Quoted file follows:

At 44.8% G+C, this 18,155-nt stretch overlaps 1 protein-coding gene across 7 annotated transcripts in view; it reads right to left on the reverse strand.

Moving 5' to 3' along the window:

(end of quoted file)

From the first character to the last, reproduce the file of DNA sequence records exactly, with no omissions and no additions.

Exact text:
At 44.8% G+C, this 18,155-nt stretch overlaps 1 protein-coding gene across 7 annotated transcripts in view; it reads right to left on the reverse strand.

Moving 5' to 3' along the window: